Tree Hardiness

When planning one’s landscape, many tend to first consider the various tree species from which to select. For most, personal preferences for aesthetic landscaping tree additions is at the forefront of their minds. A savvy researcher may also take other factors into consideration, including the size of the tree at maturity, the area required for unhindered growth of the root system, and how other objects near or within the landscape might affect safety. Another factor to consider before becoming absolutely set on a specific tree is whether or not that species can grow in a specific region. This is the premise behind a tree’s hardiness.

To understand whether or not a tree (or plant) will grow in a specific region, one must first understand how hardiness is determined. The United States and Canada are categorized into 11 areas whose average annual minimum temperatures are divided into 10 degree Fahrenheit increments. Consequently, the areas spanning two through 10 cover the United States and work their way in numeric order from north to south.

In order to select landscaping trees that will flourish, it is important to understand a tree’s hardiness and the zone in which one resides. For example, it is highly unlikely that a citrus tree would be able to flourish in hardiness zone four, where the average minimum temperature can drop as low as -25 degrees Fahrenheit. However, any number of variables can also affect a tree’s chances of survival. These variables include land formations capable of changing air flow patterns, protective barriers from harsh winter winds and temperatures, and mulching. Consult an Austin tree trimming specialist for pertinent information related to the hardiness zone specific to your area, as well as the species that will likely survive the elements there.

It’s also important to recognize that hardiness is innate to each tree, although levels of hardiness may vary greatly among the different species. This is particularly evident during trees’dormant period. Dormancy allows the tree a period of rest while still ensuring its viability during the often concurrent cold, winter months. Dormancy is especially important for the hardiness of flowering trees. Assuming that a flowering tree is planted in a hardiness zone capable of optimally supporting its growth, the dormant period generally allows for beautiful springtime blooms. If a flowering tree is planted in a hardiness zone incapable of optimally supporting its growth, then the period of dormancy (or rest) may not be fully apportioned and may result in the tree’s inability to bloom during spring.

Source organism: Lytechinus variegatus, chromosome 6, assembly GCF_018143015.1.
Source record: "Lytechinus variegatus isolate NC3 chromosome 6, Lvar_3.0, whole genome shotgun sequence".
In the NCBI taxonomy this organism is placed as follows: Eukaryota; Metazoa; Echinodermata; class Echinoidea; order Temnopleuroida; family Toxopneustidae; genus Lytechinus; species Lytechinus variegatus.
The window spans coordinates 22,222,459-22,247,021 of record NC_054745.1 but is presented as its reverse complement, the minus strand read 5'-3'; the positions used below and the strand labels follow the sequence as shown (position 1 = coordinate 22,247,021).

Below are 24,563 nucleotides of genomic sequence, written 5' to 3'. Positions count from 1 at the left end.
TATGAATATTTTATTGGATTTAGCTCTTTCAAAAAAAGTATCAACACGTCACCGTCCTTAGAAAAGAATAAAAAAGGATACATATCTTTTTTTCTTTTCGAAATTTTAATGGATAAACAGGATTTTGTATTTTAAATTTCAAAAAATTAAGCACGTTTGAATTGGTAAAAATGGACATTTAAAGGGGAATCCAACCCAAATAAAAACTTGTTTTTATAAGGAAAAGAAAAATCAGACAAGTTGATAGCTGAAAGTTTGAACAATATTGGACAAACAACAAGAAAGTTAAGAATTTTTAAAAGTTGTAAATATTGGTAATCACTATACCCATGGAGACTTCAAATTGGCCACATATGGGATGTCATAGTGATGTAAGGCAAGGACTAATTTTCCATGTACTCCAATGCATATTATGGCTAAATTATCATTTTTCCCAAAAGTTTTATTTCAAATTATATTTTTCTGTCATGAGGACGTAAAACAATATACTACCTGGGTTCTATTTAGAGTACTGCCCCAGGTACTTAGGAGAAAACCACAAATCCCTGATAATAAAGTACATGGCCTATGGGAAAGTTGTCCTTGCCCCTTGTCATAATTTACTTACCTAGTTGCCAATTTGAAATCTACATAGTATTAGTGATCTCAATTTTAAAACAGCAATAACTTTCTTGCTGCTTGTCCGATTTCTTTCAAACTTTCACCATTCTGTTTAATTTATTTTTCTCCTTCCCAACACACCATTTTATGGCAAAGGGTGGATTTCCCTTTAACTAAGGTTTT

To determine the most viable species of trees for your region, as well as to determine which hardiness zone is applicable to your region, consult an Austin tree care professional. He or she can be a most valuable resource as you plan your perfect landscape.

About the Author: Andrew Johnson is the owner of Central Texas Tree Care, a leading provider of Austin tree services in Central Texas. Certified ISA Austin arborist services including: tree trimming, tree removal, tree care and stump removal. For more information on Austin tree service please visit https://www.centraltexastreecare.com.

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